CPS 250, 356, & 444/544 Lecture notes: Compiling C in UNIX



Coverage: [UPE] §6.6 (pp. 187-190) and [USP] Appendices A.2 (pp. 800-807) and A.4 (pp. 809-812)


Overview

  • static vs. dynamic linking
  • macros
  • conditional compilation
  • error handling
  • debugging


Header files vs. libraries

  • header files contain prototypes for functions defined in libraries
  • while function definitions are pre-compiled in libraries, libraries must be linked
  • to include
    • system header files, use <filename.h> (e.g., #include <stdio.h>; same as #include "/usr/include/stdio.h")
    • user-defined header files, use (double quotes) "filename.h" (e.g., #include "myheader.h")


Standard C library

  • consists of the functions prototyped in <ctype.h>, <stdio.h>, <string.h>, <stdlib.h> and others
  • functions in header files given above are automatically linked
  • other libraries must be explicitly linked using -l option to gcc (e.g., gcc -lm ... (to link the math library))


Compiling a C program in UNIX

  • use gcc (gNU c compiler; GNU = Gnu is Not Unix)
  • gcc ptrEx1.c (compiles and links; produces executable a.out)
  • gcc -o ptrEx1 ptrEx1.c (produces executable ptrEx1)


Compiling

GNU C and C++ Compiler


  • to compile a C program use gcc
  • to compile a C++ program use g++
  • examples:
      $ gcc -c parser.c
      $ gcc -g -c parser.c
        compiles, but does not link, parser.c;
        produces object file parser.o
      $ gcc parser.c
        compiles and links parser.c;
        produces executable a.out
      $ gcc parser.c main.o
        compiles and links parser.c with main.o;
        produces executable a.out
      $ gcc -o parse parser.c main.o
        compiles and links parser.c with main.o;
        produces executable parse


C compilation steps using gcc

  • gcc -E pgm.c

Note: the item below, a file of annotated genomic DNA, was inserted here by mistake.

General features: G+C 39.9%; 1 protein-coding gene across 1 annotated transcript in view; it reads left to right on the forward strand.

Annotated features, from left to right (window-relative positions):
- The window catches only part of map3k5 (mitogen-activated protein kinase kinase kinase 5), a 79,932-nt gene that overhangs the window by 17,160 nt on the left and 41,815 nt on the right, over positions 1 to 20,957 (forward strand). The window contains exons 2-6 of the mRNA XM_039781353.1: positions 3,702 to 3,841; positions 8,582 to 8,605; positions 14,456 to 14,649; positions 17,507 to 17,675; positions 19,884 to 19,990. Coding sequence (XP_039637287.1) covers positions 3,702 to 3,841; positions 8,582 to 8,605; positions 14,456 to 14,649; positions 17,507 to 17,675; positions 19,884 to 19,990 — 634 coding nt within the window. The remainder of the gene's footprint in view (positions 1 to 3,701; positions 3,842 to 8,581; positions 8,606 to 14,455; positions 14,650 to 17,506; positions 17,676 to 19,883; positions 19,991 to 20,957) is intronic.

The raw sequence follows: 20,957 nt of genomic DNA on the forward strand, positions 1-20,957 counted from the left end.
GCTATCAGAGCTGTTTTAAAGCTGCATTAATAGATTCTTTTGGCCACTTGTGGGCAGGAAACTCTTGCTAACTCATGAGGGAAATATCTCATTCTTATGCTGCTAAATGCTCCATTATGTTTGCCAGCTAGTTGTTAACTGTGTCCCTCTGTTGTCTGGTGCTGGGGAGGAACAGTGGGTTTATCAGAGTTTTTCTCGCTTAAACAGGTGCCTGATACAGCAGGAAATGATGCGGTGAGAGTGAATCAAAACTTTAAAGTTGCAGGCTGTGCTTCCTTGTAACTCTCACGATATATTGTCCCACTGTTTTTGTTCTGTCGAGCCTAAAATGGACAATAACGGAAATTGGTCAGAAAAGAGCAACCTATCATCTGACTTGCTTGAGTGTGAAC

• see stdio.h?
    • writes (expanded C source code) to stdout
  • gcc -S pgm.c: writes (assembly language code) to pgm.s
  • gcc -c pgm.c: writes (object code) to pgm.o
  • gcc pgm.o: links and writes (executable) to a.out
  • ar t /usr/lib64/libc.a | grep '^printf.o' (culls out the object code for printf)


gcc options graphically


C compilation steps graphically


Another view of the C compilation steps

(ref. O'Reilly)


file command

  • determines file type
  • syntax: file <filename(s)>
  • pretty sophisticated, does not just determine file type based on the file extension
  • for instance,
    $ file textfile.txt
    textfile.txt:   ascii text
    $ file cat.c
    cat.c:          c program text
    $ mv textfile.txt textfile.c
    $ file textfile.c
    textfile.c:     ascii text         $ file cat.i
    cat.i:          ascii text
    $ mv cat.i mycat.c
    $ file mycat.c
    mycat.c:          ascii text
    $ file cat.s
    cat.s:          assembler program text
    $ file cat.o
    cat.o:          ELF 32-bit MSB relocatable SPARC Version 1
    $ file a.out
    a.out:          ELF 32-bit MSB executable SPARC Version 1,
    dynamically linked, not stripped, no debugging information available
    


More on compiling with gcc

  • gcc -I <directory to add to search path for include files>; searched before the standard system include directories
  • gcc -l<abbrev>
    • explicitly links library corresponding to the library with the abbreviation following the -l
    • for instance, gcc -lm log10.c (link against the math library)
    • typically only C standard library linked by default
  • gcc -L <directory to add to search path for libraries>; those searched for -l
  • g++ (GNU C++ compiler) works the same way


Static vs. dynamic linking

  • static linking
    • compiles slower
    • larger executable
    • faster executable
    • less flexible
  • dynamic linking
    • compiles quicker
    • smaller executable (how much smaller?)
    • slower executable
    • more flexible (can upgrade library on-the-fly)
    • ls is dynamically linked against libc
      $ file -L /lib64/libc.so.6
      libc.so.6: ELF 64-bit LSB shared object, x86-64, version 1 (SYSV), dynamically linked (uses shared libs), for GNU/Linux 2.6.4, not stripped
      
      $ file -L libc.so.6
      libc.so.6: ELF 32-bit LSB shared object, Intel 80386, version 1 (SYSV), dynamically linked (uses shared libs), for GNU/Linux 2.6.4, not stripped